SP Coast Daylight, AT&SF San Diegan, AT&SF Super Chief, D&RGW Rio Grande Zephyr, Southwest Limited/Chief, San Diegan/Pacific Surfliner, San Joaquin, Cascades, California/San Francisco Zephyr, Coast Starlight, Empire Builder, Sunset Limited (LA-Orlando), Desert Wind, Pioneer, City of New Orleans, Silver Star, Silver Meteor, Lake Shore Limited, Cardinal, Hoosier State (Amtrak),  Hoosier State (Iowa Pacific), Ann Rutledge, Adirondack, Maple Leaf, NE Regional, Capitol Limited, Via Canadian (CP route), Via Super Continental, Via Atlantic Limited, Via Hudson Bay, Via Skeena, Via Canadian (CN route), Via "Corridor" (Toronto-Montreal), BC Rail Cariboo Dayliner, Eurostar, Thalys, DB, Netherlands Rail, Austrian Railways, BR, Korail (conventional), Korail KTX


#4 bmjhagen9426

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Posted 15 February 2017 - 09:24 PM

Trains 12 and 13 were used for the Fast Mail, a train which carried mail and express freight, and in the case of #12 passengers as well. Shortly after 9/11 (sometime in 2002), they were discontinued. Here is the Wikipedia link about Trains #12 and #13 for your reference: https://en.wikipedia..._(Amtrak_train)


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#5 zephyr17

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Posted 16 February 2017 - 12:08 PM

Although that is not the reason those numbers were not used by the Coast Starlight.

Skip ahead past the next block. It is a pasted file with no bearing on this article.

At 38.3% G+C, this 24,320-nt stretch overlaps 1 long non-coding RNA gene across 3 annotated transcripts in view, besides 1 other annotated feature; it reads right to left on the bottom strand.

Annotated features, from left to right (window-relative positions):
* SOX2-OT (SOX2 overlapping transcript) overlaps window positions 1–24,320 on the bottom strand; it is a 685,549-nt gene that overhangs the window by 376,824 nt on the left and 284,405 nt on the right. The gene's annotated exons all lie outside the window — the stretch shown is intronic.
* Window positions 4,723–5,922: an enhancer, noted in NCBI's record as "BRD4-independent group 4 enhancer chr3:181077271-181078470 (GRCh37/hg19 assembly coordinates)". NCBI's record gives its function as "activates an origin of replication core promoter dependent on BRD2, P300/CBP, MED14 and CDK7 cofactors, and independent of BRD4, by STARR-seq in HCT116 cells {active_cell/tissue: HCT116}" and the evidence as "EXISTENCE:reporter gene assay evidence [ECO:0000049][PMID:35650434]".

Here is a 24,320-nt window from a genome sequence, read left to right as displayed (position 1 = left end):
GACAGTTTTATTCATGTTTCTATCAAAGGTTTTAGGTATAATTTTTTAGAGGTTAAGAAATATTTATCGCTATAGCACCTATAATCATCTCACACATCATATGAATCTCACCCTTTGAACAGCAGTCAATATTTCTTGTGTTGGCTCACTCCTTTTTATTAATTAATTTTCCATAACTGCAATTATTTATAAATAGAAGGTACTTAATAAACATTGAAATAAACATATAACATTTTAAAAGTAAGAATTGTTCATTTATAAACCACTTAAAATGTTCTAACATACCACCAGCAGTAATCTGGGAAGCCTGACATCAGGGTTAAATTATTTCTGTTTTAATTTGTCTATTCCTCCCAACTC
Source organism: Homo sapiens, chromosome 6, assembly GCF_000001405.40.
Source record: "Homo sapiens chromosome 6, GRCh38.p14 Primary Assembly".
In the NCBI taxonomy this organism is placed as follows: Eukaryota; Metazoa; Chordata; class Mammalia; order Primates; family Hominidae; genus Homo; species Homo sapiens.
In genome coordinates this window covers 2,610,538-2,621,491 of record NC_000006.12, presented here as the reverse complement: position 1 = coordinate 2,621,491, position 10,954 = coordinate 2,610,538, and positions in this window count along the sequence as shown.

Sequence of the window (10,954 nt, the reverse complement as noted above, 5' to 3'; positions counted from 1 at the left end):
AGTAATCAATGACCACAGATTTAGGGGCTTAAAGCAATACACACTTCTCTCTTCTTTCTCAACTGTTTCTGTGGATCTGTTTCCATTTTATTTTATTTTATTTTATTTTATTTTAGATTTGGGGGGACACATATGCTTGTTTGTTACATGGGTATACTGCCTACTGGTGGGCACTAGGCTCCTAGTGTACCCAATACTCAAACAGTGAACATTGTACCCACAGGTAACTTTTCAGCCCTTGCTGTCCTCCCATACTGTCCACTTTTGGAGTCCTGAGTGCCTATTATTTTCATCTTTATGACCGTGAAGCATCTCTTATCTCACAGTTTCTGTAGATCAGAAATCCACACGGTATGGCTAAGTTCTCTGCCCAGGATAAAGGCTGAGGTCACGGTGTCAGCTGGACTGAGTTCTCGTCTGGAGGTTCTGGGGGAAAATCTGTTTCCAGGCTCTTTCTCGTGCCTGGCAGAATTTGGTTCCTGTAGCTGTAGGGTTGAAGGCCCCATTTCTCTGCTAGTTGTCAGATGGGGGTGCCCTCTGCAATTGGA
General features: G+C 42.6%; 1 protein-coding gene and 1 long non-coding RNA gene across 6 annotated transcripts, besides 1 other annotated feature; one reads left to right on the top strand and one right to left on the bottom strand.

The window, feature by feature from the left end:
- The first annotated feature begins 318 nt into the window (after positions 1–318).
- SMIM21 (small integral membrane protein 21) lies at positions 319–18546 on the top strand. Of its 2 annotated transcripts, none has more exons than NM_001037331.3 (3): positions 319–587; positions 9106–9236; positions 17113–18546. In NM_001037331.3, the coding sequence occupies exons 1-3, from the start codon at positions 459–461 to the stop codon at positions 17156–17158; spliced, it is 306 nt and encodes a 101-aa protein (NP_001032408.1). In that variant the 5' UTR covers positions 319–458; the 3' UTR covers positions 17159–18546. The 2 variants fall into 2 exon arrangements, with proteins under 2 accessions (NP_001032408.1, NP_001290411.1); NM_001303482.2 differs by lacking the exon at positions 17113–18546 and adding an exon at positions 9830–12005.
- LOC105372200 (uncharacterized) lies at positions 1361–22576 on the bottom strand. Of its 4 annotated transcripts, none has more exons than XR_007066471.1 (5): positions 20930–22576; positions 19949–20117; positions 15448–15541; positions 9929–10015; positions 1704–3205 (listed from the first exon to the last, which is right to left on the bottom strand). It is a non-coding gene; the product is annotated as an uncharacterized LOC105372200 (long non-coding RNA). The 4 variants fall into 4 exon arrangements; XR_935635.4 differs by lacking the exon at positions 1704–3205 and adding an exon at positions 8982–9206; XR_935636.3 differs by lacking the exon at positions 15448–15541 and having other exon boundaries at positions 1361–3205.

SP Coast Daylight, AT&SF San Diegan, AT&SF Super Chief, D&RGW Rio Grande Zephyr, Southwest Limited/Chief, San Diegan/Pacific Surfliner, San Joaquin, Cascades, California/San Francisco Zephyr, Coast Starlight, Empire Builder, Sunset Limited (LA-Orlando), Desert Wind, Pioneer, City of New Orleans, Silver Star, Silver Meteor, Lake Shore Limited, Cardinal, Hoosier State (Amtrak),  Hoosier State (Iowa Pacific), Ann Rutledge, Adirondack, Maple Leaf, NE Regional, Capitol Limited, Via Canadian (CP route), Via Super Continental, Via Atlantic Limited, Via Hudson Bay, Via Skeena, Via Canadian (CN route), Via "Corridor" (Toronto-Montreal), BC Rail Cariboo Dayliner, Eurostar, Thalys, DB, Netherlands Rail, Austrian Railways, BR, Korail (conventional), Korail KTX


#6 jis

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Posted 16 February 2017 - 12:43 PM

Although that is not the reason those numbers were not used by the Coast Starlight.

Correct. The use of 12/13 for Fast Mail came much much later. The story of why 11/14 is used for the Coast Starlight is accurately describe by zephyr.

 

The use of 12/13 for the Fast Mail was just an opportunistic use of numbers that were not in use.



#7 JoeBas

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Posted 16 February 2017 - 12:48 PM

So what did Amtrak do in cases where the host railroads originally had similarly numbered trains?  These weren't the only #11 and #14 trains that Amtrak took over nationwide, right?